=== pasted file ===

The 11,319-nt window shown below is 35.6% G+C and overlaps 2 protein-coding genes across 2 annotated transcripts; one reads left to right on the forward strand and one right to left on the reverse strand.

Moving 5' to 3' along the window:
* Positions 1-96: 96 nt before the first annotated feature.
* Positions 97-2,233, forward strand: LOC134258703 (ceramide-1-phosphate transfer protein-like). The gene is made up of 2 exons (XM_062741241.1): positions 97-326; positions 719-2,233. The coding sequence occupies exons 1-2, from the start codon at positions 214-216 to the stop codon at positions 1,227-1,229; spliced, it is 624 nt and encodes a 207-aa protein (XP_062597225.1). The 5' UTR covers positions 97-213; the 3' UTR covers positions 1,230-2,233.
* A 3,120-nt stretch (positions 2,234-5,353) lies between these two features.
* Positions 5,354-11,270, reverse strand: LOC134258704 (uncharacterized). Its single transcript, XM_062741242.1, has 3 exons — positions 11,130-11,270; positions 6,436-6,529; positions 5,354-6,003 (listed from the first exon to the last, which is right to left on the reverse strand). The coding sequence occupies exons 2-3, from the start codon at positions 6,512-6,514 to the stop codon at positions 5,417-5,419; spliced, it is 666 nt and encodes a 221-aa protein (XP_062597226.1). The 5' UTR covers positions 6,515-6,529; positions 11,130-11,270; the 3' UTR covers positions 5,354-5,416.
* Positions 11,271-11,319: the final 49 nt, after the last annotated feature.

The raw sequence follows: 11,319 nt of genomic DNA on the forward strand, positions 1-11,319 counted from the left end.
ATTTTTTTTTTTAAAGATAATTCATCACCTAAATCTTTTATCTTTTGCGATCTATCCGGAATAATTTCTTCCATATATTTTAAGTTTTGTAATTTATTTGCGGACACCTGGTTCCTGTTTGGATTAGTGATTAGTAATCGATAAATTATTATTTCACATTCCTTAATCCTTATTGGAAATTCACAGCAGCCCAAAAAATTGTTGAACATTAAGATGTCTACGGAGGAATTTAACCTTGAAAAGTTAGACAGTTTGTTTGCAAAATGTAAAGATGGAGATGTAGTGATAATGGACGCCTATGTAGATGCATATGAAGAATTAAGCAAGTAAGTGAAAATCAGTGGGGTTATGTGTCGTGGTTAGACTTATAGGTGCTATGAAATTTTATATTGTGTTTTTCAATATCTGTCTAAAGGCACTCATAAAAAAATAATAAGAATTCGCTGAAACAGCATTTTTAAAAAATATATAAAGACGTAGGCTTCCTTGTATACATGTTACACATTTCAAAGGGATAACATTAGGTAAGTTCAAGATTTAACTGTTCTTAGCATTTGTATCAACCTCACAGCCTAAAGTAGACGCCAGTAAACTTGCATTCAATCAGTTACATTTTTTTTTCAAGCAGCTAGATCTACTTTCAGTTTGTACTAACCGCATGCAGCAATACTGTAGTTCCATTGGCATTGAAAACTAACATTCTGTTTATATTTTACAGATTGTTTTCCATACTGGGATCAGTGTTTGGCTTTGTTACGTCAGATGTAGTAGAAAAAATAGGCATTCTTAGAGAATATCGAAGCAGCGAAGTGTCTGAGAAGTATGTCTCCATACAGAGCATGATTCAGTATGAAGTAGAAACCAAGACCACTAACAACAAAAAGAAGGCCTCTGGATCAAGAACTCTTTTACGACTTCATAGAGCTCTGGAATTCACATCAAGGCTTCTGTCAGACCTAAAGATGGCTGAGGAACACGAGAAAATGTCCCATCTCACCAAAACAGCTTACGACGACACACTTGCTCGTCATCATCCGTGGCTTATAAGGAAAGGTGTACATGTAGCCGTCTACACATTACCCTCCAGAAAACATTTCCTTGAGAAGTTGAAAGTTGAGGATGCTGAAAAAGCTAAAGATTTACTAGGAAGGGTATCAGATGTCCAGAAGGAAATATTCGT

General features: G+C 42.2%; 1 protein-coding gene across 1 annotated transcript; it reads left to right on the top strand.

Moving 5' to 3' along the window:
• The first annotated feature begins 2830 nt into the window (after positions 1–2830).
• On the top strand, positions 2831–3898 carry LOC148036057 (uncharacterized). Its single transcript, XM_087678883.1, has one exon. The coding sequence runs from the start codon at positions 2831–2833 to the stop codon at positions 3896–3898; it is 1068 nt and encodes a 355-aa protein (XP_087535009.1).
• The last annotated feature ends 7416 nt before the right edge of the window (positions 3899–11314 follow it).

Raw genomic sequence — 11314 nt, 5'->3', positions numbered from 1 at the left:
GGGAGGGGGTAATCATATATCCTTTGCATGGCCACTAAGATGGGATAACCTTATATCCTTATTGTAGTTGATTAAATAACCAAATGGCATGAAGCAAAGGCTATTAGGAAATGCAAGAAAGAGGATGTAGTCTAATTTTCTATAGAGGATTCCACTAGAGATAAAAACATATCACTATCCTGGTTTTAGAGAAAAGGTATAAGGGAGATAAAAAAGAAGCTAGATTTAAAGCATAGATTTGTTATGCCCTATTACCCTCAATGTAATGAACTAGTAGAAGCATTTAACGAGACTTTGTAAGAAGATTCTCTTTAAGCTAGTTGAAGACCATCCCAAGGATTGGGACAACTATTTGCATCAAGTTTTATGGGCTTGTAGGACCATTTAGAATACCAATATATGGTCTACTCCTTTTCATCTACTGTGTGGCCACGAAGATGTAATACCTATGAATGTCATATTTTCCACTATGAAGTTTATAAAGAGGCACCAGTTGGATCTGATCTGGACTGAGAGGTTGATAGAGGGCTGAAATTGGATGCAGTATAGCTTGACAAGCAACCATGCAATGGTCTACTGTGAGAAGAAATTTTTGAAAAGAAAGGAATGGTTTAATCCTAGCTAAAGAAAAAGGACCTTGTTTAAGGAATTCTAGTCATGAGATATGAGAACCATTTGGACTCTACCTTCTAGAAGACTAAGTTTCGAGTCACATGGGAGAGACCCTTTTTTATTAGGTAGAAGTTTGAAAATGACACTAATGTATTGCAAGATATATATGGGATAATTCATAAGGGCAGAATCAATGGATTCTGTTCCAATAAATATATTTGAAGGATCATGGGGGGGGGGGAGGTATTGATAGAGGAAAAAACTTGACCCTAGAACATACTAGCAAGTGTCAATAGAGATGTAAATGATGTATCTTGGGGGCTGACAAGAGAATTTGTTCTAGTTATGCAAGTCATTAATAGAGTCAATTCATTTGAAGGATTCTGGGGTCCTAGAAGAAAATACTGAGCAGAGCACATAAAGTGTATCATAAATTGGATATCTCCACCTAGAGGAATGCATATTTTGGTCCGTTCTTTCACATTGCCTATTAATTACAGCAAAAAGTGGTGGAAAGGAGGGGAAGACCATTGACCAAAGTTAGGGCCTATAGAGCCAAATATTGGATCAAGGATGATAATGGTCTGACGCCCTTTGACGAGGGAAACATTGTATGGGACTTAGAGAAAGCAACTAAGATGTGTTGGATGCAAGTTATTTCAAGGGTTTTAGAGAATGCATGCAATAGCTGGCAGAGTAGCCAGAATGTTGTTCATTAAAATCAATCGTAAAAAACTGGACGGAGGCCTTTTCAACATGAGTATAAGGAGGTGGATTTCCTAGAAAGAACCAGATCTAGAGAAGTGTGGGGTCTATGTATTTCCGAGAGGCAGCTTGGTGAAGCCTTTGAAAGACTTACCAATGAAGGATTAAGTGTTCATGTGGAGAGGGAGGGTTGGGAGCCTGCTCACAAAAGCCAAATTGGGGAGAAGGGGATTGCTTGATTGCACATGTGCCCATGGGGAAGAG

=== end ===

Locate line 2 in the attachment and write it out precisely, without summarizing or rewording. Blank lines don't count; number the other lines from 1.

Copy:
Moving 5' to 3' along the window: